This is a vintage British WWI Poster, urging viewers to "Fight with National War Bonds." The poster features a woman in classical robes, hosting a British flag in an outstretched hand, with an impassioned and urgent look on her face. The poster was printed in England by Hill, Siffkin, & Co, circa 1917-1918.
During WWII, England relied heavily on the willingness of its citizens to lend money to the government, in the form of war bonds. Posters were published and posted throughout streets and storefronts, urge people to support the war by purchasing War Bonds.
The war ushered in the biggest advertising campaign to date, critical to the wartime communication needs of every combatant: from raising money, recruiting soldiers and boosting volunteer efforts, to spurring production and provoking outrage at enemy atrocities. The stark, colorful graphic designs, created by some of the nation’s leading artists, elicited strong emotions.
This poster is in very good condition. Paper is healthy. Colors are original to the poster and very vibrant. Fold lines from past storage still present and visible, but no splitting at creases. Paper has been flattened. A little bit of surface staining to yellow field. Unframed Size: 29 1/2" H x 19" W.
Poster has been archivally framed in a custom-built black and gold wooden frame. Framed size 30 3/4" Hx 20 1/2" W x 1" D.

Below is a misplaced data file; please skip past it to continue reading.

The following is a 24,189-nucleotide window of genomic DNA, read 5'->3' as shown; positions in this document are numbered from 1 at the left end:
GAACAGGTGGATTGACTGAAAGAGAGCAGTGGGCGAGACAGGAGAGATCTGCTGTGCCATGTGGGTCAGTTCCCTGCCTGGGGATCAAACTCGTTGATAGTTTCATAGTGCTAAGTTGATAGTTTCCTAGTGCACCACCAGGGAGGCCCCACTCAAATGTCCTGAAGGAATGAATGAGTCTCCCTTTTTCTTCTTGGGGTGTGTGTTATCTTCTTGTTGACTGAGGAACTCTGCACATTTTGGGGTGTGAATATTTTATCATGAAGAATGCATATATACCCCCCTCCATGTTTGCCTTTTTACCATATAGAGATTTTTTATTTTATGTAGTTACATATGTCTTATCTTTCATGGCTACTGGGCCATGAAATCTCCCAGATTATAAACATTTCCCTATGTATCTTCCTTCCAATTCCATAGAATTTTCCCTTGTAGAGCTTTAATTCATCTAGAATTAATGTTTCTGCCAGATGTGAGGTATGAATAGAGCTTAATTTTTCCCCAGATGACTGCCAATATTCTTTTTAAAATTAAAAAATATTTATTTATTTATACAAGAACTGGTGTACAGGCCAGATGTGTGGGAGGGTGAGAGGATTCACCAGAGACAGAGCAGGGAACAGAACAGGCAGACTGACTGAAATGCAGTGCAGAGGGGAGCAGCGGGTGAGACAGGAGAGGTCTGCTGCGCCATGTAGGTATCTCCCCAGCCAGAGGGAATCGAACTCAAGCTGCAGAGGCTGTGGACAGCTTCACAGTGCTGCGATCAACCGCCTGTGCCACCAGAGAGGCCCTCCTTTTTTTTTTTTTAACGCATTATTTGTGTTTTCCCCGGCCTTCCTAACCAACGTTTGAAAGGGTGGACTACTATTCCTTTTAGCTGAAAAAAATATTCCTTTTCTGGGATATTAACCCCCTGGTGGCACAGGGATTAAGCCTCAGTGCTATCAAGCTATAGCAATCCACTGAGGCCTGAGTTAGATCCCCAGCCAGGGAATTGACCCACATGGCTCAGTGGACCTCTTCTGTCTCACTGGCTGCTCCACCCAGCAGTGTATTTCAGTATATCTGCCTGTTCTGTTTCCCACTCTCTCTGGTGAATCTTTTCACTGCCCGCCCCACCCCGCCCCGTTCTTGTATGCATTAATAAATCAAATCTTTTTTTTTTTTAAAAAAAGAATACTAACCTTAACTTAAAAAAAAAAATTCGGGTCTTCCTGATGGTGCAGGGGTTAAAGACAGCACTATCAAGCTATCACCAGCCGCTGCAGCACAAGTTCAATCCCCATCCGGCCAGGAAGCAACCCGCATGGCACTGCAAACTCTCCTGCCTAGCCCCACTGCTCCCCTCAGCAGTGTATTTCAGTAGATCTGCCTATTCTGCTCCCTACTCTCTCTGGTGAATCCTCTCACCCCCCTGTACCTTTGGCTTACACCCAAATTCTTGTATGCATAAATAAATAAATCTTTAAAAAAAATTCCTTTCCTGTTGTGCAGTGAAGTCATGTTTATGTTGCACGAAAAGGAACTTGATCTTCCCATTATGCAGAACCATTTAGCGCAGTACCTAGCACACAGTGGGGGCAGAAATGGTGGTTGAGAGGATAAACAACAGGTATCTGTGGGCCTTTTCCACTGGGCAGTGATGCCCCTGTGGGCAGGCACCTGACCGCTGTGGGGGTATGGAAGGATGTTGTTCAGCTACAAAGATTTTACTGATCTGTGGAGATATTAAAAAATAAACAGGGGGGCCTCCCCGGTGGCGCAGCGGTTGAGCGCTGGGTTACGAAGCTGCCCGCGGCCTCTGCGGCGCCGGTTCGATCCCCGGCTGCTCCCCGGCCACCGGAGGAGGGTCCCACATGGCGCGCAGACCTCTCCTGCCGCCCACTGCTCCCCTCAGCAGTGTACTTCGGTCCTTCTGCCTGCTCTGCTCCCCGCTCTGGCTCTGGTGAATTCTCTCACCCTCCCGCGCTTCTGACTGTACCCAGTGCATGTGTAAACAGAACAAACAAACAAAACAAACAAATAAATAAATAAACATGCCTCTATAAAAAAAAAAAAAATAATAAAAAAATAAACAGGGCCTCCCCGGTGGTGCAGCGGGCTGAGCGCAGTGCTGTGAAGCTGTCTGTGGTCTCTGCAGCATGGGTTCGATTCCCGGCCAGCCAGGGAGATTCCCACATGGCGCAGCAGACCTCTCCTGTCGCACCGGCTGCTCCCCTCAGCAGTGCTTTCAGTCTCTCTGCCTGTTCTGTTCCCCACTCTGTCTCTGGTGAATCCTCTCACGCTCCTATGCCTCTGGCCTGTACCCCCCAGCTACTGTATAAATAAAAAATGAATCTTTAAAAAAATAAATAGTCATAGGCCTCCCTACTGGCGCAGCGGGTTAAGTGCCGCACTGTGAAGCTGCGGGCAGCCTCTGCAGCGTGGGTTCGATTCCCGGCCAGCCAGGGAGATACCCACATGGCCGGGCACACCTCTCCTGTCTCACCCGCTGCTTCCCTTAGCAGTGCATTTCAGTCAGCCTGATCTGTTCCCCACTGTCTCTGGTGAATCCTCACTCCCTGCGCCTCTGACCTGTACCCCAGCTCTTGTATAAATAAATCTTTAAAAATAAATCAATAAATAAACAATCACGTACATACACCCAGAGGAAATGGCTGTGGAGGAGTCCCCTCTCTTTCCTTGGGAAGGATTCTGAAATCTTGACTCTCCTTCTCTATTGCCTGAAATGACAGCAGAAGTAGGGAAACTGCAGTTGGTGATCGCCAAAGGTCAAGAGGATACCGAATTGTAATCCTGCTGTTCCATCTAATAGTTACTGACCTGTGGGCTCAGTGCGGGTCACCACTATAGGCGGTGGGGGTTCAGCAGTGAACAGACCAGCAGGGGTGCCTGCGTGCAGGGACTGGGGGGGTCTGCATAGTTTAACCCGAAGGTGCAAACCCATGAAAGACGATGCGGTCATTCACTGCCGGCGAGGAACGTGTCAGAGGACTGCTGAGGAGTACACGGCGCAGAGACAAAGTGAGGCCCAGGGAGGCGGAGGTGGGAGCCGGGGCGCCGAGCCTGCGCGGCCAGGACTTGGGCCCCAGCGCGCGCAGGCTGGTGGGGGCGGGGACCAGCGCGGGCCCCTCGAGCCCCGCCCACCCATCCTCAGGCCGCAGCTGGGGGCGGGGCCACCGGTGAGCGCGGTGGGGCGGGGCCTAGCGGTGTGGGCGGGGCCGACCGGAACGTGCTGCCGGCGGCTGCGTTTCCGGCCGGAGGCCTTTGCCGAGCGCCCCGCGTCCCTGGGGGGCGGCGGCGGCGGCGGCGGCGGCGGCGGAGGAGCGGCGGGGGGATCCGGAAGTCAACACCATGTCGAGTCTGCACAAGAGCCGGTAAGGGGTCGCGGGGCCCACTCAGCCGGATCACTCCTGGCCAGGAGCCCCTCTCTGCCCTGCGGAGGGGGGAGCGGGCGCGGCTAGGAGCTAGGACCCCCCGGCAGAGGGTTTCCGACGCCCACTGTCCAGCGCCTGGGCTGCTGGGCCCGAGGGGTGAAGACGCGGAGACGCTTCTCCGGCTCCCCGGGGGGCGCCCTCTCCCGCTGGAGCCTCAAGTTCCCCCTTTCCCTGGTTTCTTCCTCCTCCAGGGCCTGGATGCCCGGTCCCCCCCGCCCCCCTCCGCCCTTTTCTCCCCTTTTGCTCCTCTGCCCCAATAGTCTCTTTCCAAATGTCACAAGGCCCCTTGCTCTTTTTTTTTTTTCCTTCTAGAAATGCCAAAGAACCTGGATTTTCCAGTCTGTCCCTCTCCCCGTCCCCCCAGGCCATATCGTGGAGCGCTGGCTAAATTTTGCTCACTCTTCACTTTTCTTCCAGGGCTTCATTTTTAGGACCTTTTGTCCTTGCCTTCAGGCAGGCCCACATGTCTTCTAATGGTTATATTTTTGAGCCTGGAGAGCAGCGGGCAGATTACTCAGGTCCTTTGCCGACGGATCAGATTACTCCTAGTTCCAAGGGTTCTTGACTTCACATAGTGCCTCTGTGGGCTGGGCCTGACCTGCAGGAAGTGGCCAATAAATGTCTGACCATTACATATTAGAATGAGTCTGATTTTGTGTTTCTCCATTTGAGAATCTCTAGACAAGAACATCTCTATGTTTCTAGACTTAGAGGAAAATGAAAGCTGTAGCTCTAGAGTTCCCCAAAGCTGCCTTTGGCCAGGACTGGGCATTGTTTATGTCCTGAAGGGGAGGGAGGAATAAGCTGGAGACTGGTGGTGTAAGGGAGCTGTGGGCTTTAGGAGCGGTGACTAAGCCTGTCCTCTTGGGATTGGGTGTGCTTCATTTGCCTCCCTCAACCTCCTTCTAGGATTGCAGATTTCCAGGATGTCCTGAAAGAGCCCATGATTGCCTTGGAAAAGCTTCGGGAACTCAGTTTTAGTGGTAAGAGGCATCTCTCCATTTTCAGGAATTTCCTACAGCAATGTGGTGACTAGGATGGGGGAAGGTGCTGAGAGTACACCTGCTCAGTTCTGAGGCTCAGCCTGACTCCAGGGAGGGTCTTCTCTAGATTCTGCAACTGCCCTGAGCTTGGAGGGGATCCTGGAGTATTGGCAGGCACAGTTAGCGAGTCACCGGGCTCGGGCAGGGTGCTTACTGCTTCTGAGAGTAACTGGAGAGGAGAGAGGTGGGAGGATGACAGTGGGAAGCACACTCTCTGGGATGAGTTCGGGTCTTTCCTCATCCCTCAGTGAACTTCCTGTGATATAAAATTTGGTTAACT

This poster was part of the Colonel Edward McCrahon Poster Collection. In 1919, during the final stage of World War I, Colonel Edward H. McCrahon found himself in the devastated French village of Mieux. Among the war-scarred buildings, he came upon a Howard Chandler Christy poster nailed to a door depicting a smiling woman in a navy blue suit declaring, "Yes, I wish I was a man, I'd join the Navy." McCrahon decided to take the poster as a souvenir and continued to collect more World War I posters over the next 16 years.
By 1935 he had obtained thousands, making his collection one of the largest privately owned World War 1 poster collections in America. As his collection increased, he started to expand his scope, including prints from all the major nations in the war, both Allied and Central Powers. McCrahon would frequent antique shops and bookstores, searching for forgotten posters. He even went so far as to advertise in local newspapers. After 16 years compiling his collection, Colonel McCrahon, along with his wife, made selected pieces of their poster collection public, exhibiting them in galleries, libraries, schools such as Middlebury College, and veteran groups such as the National Recovery Administration.
This specific poster is part of this amazing collection and was obtained via the McCrahon estate sale in 2015.